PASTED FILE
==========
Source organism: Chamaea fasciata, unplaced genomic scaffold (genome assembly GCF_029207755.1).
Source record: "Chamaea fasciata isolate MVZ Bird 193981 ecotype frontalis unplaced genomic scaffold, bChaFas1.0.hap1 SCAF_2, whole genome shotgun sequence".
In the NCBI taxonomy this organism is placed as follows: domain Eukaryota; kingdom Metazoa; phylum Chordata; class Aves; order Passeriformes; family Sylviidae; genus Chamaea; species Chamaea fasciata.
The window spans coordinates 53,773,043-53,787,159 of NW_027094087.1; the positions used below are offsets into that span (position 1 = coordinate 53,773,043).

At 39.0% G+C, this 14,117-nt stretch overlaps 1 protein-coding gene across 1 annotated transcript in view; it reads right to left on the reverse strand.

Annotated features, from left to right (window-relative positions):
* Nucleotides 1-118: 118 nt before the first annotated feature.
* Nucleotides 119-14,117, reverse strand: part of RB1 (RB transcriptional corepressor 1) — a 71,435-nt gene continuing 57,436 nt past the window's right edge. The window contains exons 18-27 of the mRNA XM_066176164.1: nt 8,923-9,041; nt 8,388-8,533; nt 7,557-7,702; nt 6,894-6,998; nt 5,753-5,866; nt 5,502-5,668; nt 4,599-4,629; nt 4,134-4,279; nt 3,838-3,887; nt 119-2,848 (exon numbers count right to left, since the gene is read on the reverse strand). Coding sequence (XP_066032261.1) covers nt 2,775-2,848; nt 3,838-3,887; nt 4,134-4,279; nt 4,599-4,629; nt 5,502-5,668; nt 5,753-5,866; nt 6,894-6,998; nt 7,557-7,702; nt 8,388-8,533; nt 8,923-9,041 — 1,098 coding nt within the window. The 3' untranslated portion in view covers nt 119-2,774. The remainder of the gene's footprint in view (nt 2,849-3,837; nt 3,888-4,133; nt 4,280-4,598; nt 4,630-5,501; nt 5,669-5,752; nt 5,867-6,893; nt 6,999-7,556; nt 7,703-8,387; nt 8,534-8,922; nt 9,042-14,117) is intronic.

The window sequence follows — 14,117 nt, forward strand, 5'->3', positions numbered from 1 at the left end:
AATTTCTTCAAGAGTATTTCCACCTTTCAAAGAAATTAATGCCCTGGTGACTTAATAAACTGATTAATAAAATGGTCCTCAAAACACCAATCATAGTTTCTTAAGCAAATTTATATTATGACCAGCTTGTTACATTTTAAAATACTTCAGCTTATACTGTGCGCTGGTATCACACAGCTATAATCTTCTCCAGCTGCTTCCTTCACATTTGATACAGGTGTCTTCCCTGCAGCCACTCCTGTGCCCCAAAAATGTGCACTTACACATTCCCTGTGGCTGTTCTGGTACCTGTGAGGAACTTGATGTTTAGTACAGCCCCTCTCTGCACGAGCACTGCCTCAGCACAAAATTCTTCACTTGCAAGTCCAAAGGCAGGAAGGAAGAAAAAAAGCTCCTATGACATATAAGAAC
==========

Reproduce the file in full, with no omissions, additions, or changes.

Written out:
Source organism: Chamaea fasciata, unplaced genomic scaffold (genome assembly GCF_029207755.1).
Source record: "Chamaea fasciata isolate MVZ Bird 193981 ecotype frontalis unplaced genomic scaffold, bChaFas1.0.hap1 SCAF_2, whole genome shotgun sequence".
In the NCBI taxonomy this organism is placed as follows: domain Eukaryota; kingdom Metazoa; phylum Chordata; class Aves; order Passeriformes; family Sylviidae; genus Chamaea; species Chamaea fasciata.
The window spans coordinates 53,773,043-53,787,159 of NW_027094087.1; the positions used below are offsets into that span (position 1 = coordinate 53,773,043).

At 39.0% G+C, this 14,117-nt stretch overlaps 1 protein-coding gene across 1 annotated transcript in view; it reads right to left on the reverse strand.

Annotated features, from left to right (window-relative positions):
* Nucleotides 1-118: 118 nt before the first annotated feature.
* Nucleotides 119-14,117, reverse strand: part of RB1 (RB transcriptional corepressor 1) — a 71,435-nt gene continuing 57,436 nt past the window's right edge. The window contains exons 18-27 of the mRNA XM_066176164.1: nt 8,923-9,041; nt 8,388-8,533; nt 7,557-7,702; nt 6,894-6,998; nt 5,753-5,866; nt 5,502-5,668; nt 4,599-4,629; nt 4,134-4,279; nt 3,838-3,887; nt 119-2,848 (exon numbers count right to left, since the gene is read on the reverse strand). Coding sequence (XP_066032261.1) covers nt 2,775-2,848; nt 3,838-3,887; nt 4,134-4,279; nt 4,599-4,629; nt 5,502-5,668; nt 5,753-5,866; nt 6,894-6,998; nt 7,557-7,702; nt 8,388-8,533; nt 8,923-9,041 — 1,098 coding nt within the window. The 3' untranslated portion in view covers nt 119-2,774. The remainder of the gene's footprint in view (nt 2,849-3,837; nt 3,888-4,133; nt 4,280-4,598; nt 4,630-5,501; nt 5,669-5,752; nt 5,867-6,893; nt 6,999-7,556; nt 7,703-8,387; nt 8,534-8,922; nt 9,042-14,117) is intronic.

The window sequence follows — 14,117 nt, forward strand, 5'->3', positions numbered from 1 at the left end:
AATTTCTTCAAGAGTATTTCCACCTTTCAAAGAAATTAATGCCCTGGTGACTTAATAAACTGATTAATAAAATGGTCCTCAAAACACCAATCATAGTTTCTTAAGCAAATTTATATTATGACCAGCTTGTTACATTTTAAAATACTTCAGCTTATACTGTGCGCTGGTATCACACAGCTATAATCTTCTCCAGCTGCTTCCTTCACATTTGATACAGGTGTCTTCCCTGCAGCCACTCCTGTGCCCCAAAAATGTGCACTTACACATTCCCTGTGGCTGTTCTGGTACCTGTGAGGAACTTGATGTTTAGTACAGCCCCTCTCTGCACGAGCACTGCCTCAGCACAAAATTCTTCACTTGCAAGTCCAAAGGCAGGAAGGAAGAAAAAAAGCTCCTATGACATATAAGAAC